The role of the fiscal responsibility commission

The role of the fiscal responsibility commission

Filed under: Analysis |

The Stephen Oronsaye ‘s report on the rationalization of the Federal Government agencies, erred seriously by recommending the scrapping of the Fiscal Responsibility Commission or its merger with any other agency. From all intents and purposes, the Committee did not appreciate the essence of its work; which is to provide opportunity for government to reduce its bloated recurrent expenditure which annually is above 70% percent of the Federal government budget, so as to have more revenue and resources for development and infrastructural renewal.

Prior to the debt relief, gained by Nigeria in 2005, the issue of fiscal responsibility and prudent management of the Nigeria’s public resources were merely  economic lexicons common only among elite economists working in the public sector or public finance experts who criticized government fiscal policies using the language. Fiscal responsibility and the urgent need for prudent management of public resources came into our nation’s public consciousness and became central to our economic management efforts with the enactment of the Fiscal Responsibility Act 2007.

 It is an Act to provide for prudent management of the nation’s resources, ensure Long-term macro-economic stability of the national economy, secure greater accountability and transparency in Fiscal operations within the Medium Term Fiscal Policy Framework, and the establishment of the Fiscal Responsibility Commission to ensure the promotion and enforcement of the nation’s economic objectives; and for related matters.

The Fiscal Responsibility Commission has mandate under the enabling Act to:

(i) compel any person or government institution to disclose information relating to public revenues and expenditure; and (ii) cause an investigation into whether any person has violated any provisions of this Act. (2) If the Commission is satisfied that such a person has committed any punishable offence under this Act violated any provisions of this Act, the Commission shall forward a report of the investigation to the Attorney-General of the Federation for the possible prosecution.

(3)The Commission has functions to; (a)monitor and enforce the provisions of this Act and by so doing, promote the economic objectives contained in section 16 of the Constitution; (b). disseminate such standard practices including international good practice that will result in greater efficiency in the allocation and management of public expenditure, revenue collection, debt control and transparency in fiscal matters; ©. Undertake fiscal and financial studies, analysis and diagnosis and disseminate the result to the general public; (d) make rules for carrying out its functions under the Act; and (e). Perform any other function consistent with the promotion of the objectives of this Act.

The role of the Commission in this economy and especially in an era of transformation as President Jonathan propagates needs not be over emphasized; because the whole idea of promoting the economic objectives of the constitution is at the heart of the wellbeing of the people and the economy of Nigeria. That is why the grund norm, the constitution guarantees the welfare of the country and its economic objectives in Chapter 2, Section 16 as follows:  (1) The State shall, within the context of the ideals and objectives for which provisions are made in this Constitution.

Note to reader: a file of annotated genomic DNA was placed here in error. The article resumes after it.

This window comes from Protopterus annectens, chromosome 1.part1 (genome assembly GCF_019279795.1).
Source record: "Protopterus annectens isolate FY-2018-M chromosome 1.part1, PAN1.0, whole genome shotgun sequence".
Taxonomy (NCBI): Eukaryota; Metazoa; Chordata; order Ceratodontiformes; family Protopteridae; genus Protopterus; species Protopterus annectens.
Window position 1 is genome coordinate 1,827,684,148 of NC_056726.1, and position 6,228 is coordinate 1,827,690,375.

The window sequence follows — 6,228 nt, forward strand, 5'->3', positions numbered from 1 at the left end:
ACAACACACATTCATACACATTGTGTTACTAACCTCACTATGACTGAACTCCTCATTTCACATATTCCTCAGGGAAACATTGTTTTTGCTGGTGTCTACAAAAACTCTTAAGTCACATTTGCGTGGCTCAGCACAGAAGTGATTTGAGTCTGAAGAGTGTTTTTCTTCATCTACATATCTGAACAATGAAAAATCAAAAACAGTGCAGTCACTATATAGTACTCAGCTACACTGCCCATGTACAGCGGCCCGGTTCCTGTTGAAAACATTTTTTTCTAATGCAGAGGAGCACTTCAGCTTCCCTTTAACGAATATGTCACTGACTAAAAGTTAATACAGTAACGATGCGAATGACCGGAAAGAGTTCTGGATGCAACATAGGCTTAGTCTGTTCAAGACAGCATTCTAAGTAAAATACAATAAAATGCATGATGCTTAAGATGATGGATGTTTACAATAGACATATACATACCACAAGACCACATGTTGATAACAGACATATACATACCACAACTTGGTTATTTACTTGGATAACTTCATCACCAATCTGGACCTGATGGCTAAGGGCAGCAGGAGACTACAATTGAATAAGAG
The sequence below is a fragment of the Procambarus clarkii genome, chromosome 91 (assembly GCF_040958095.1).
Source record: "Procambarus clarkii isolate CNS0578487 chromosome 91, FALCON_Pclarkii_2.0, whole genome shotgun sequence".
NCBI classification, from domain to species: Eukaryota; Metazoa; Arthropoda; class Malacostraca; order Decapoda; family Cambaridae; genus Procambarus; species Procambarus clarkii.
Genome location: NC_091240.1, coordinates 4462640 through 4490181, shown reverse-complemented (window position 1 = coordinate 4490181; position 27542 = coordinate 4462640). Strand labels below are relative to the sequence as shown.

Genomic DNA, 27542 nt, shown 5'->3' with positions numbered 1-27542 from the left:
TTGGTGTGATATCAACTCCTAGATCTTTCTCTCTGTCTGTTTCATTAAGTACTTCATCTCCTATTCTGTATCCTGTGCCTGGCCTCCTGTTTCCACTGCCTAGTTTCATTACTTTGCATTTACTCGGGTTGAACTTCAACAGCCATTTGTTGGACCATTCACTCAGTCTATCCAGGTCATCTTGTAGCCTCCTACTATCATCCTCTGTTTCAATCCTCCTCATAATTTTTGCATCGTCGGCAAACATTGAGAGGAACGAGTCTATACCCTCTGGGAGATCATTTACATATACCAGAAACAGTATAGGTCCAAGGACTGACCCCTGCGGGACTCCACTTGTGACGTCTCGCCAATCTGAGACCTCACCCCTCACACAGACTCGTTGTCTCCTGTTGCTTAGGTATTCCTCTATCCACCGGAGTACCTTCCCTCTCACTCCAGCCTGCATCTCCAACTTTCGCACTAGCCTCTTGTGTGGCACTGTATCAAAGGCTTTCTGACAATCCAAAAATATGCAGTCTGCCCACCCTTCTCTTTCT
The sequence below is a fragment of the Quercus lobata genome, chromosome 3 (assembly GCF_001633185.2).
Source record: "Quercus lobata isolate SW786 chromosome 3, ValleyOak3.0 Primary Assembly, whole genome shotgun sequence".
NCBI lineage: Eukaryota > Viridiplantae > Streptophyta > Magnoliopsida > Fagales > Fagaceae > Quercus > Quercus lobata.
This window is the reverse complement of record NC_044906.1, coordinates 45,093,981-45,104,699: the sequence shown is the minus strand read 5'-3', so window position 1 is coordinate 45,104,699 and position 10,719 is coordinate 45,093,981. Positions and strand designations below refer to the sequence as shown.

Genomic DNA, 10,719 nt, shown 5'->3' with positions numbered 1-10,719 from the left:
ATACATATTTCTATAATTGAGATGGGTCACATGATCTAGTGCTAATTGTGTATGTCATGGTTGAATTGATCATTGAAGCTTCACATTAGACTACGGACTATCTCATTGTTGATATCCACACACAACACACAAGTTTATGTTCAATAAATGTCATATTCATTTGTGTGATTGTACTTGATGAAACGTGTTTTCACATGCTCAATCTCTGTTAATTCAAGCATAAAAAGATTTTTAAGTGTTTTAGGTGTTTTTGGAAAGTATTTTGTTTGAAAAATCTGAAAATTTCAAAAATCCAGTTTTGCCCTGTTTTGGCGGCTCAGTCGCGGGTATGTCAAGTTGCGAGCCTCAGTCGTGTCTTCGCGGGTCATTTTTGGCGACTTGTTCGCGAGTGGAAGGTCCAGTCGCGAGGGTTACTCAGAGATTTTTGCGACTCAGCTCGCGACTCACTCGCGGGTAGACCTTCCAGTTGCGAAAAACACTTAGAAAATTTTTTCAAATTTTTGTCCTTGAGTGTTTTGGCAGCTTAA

“(a) harness the resources of the nation and promote national prosperity and an efficient, a dynamic and self-reliant economy;

(b) control the national economy in such manner as to secure the maximum welfare, freedom and happiness of every citizen on the basis of social justice and equality of status and opportunity;

(c) without prejudice to its right to operate or participate in areas of the economy, other than the major sectors of the economy manage and operate the major sectors of the economy;

(d) without prejudice to the right of any person to participate in areas of the economy within the major sector of the economy, protect the right of every citizen to engage in any economic activities outside the major sectors of the economy….”

Apart from successive annual budgets, which are not faithfully implemented, there is no public finance law in the country that seeks to give life to the letters of the economic objectives of the constitution like the Fiscal Responsibility Act 2007.

Be that as it may, it is however saddening that the federal government is planning based on Steve Oronsaye’s report to scrap the Fiscal Responsibility Commission and its work of ensuring full implementation of the Act despite its achievements within the five years it has existed. The agency was established by an Act of Parliament meant to enhance service delivery, poverty eradication, guaranteeing adequate standard of living, sustainable economic growth, good governance and the institutionalization of democracy. Simply put, it implies living according to the nation’s  means, planning  expenditure, ensuring sustainability, borrowing only when necessary and as much as the nation has the ability to pay back, being accountable, transparent and open, encouraging popular participation, planning fiscal activities in a logical manner, maintaining fiscal discipline, promoting strategic priorities and delivering value for money etc .

The inability of our country’s successive governments and fiscal policy managers to manage the wealth of the nation in line with the above prudent principles and international best financial practices is the cause of our nation’s economic depression and declined fortunes. 

Ugo Jim-Nwoko is the Executivtime-for-change-tpe Director, International Centre for Development and Budget Advocacy, Abuja Nigeria.

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